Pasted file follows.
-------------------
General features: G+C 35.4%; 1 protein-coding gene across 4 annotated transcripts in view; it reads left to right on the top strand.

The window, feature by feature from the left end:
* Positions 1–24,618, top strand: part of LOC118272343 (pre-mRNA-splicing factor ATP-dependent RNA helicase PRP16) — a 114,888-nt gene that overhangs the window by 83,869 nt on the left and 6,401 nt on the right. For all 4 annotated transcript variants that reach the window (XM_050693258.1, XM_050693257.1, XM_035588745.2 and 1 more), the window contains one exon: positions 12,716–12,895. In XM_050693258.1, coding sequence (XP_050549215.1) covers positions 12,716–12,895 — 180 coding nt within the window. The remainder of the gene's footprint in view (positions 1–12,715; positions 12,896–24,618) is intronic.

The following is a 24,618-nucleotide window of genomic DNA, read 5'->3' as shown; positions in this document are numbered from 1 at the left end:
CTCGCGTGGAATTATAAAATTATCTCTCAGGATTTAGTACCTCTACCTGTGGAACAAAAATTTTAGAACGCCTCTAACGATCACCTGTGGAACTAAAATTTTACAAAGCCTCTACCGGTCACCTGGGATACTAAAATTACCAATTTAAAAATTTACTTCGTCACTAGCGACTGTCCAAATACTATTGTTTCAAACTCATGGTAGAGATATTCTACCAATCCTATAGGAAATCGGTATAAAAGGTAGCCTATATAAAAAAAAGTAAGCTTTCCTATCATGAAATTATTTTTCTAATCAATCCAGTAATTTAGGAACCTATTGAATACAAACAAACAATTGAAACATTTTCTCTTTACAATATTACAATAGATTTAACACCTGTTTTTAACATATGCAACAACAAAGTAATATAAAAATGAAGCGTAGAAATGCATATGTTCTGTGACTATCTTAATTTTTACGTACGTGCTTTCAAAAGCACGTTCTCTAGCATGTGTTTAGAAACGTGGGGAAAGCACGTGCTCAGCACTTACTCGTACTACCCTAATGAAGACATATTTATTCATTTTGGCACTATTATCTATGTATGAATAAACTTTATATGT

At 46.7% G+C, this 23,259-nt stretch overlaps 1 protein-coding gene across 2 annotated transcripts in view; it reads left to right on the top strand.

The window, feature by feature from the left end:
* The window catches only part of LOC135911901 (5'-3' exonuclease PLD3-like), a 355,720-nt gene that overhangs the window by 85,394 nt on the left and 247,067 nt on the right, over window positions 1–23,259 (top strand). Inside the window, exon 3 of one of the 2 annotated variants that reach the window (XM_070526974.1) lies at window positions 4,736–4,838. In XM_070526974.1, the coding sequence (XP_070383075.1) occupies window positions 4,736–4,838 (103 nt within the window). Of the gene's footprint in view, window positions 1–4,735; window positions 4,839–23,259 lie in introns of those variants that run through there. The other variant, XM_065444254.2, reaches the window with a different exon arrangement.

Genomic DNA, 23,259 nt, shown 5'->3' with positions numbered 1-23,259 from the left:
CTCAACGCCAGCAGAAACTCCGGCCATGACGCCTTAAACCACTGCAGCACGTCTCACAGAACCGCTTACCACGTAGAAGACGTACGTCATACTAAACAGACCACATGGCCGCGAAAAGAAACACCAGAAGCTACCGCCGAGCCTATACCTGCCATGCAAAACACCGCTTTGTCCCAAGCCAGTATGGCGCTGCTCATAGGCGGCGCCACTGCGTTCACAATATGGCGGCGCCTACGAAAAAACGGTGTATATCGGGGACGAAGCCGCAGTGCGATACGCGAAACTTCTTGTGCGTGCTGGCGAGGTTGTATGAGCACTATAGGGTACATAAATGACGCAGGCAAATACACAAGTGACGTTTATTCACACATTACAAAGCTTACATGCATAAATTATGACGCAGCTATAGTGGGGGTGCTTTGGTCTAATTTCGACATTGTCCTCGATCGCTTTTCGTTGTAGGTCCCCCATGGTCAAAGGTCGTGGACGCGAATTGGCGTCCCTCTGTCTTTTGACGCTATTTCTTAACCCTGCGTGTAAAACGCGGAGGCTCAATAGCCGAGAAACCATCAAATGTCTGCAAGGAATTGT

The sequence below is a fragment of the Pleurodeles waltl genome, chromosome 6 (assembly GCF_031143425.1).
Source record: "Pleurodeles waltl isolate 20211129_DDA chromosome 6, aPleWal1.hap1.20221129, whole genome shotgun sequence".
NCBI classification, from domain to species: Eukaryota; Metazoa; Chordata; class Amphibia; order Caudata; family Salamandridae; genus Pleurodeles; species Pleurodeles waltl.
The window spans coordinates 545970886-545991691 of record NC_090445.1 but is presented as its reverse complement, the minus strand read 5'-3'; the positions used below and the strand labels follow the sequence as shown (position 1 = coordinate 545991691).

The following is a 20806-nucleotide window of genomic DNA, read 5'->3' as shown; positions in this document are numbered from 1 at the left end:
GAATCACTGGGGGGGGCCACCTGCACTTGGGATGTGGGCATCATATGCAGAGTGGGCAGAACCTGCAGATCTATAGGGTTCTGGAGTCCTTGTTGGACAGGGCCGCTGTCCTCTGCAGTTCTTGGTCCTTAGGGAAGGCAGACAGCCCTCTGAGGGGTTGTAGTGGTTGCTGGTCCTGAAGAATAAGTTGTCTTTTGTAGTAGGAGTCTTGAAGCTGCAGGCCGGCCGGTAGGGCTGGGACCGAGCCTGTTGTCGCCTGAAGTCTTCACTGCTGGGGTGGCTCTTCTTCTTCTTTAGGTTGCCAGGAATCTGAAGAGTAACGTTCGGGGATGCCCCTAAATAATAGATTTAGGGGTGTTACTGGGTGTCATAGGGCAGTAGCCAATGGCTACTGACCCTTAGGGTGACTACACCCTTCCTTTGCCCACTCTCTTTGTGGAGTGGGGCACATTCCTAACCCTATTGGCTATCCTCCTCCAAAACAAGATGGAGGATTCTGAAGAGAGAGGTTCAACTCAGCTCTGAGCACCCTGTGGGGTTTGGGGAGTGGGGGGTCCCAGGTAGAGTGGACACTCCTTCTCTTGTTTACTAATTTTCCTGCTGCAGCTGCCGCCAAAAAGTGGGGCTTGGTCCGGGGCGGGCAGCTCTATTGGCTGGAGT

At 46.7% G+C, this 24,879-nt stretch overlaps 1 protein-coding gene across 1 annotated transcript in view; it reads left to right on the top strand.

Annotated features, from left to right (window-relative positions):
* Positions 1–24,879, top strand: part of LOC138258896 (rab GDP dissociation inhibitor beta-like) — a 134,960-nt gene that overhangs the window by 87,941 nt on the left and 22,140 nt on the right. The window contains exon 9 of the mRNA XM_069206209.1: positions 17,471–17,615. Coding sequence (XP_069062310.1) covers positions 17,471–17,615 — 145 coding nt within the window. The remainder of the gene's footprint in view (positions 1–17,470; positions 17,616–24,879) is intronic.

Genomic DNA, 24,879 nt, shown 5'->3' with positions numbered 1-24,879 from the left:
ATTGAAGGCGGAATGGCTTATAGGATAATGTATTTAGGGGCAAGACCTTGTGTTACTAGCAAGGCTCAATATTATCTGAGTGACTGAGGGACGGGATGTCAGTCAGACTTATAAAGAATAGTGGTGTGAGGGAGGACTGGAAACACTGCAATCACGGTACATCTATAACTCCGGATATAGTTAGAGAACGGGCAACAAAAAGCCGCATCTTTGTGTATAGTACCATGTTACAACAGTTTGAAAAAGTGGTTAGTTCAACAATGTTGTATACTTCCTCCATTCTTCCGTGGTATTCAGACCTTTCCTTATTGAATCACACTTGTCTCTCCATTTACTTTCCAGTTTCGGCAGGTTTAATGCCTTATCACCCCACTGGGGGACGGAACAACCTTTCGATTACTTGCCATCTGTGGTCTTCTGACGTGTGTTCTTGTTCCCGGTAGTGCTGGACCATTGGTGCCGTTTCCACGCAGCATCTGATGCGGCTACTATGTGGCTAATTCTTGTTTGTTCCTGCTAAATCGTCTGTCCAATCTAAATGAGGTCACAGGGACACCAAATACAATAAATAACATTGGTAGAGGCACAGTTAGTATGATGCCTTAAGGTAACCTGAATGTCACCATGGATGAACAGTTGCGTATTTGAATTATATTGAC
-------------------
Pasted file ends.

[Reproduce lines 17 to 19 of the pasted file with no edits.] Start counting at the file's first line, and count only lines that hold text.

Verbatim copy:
At 46.7% G+C, this 24,879-nt stretch overlaps 1 protein-coding gene across 1 annotated transcript in view; it reads left to right on the top strand.

Annotated features, from left to right (window-relative positions):
* Positions 1–24,879, top strand: part of LOC138258896 (rab GDP dissociation inhibitor beta-like) — a 134,960-nt gene that overhangs the window by 87,941 nt on the left and 22,140 nt on the right. The window contains exon 9 of the mRNA XM_069206209.1: positions 17,471–17,615. Coding sequence (XP_069062310.1) covers positions 17,471–17,615 — 145 coding nt within the window. The remainder of the gene's footprint in view (positions 1–17,470; positions 17,616–24,879) is intronic.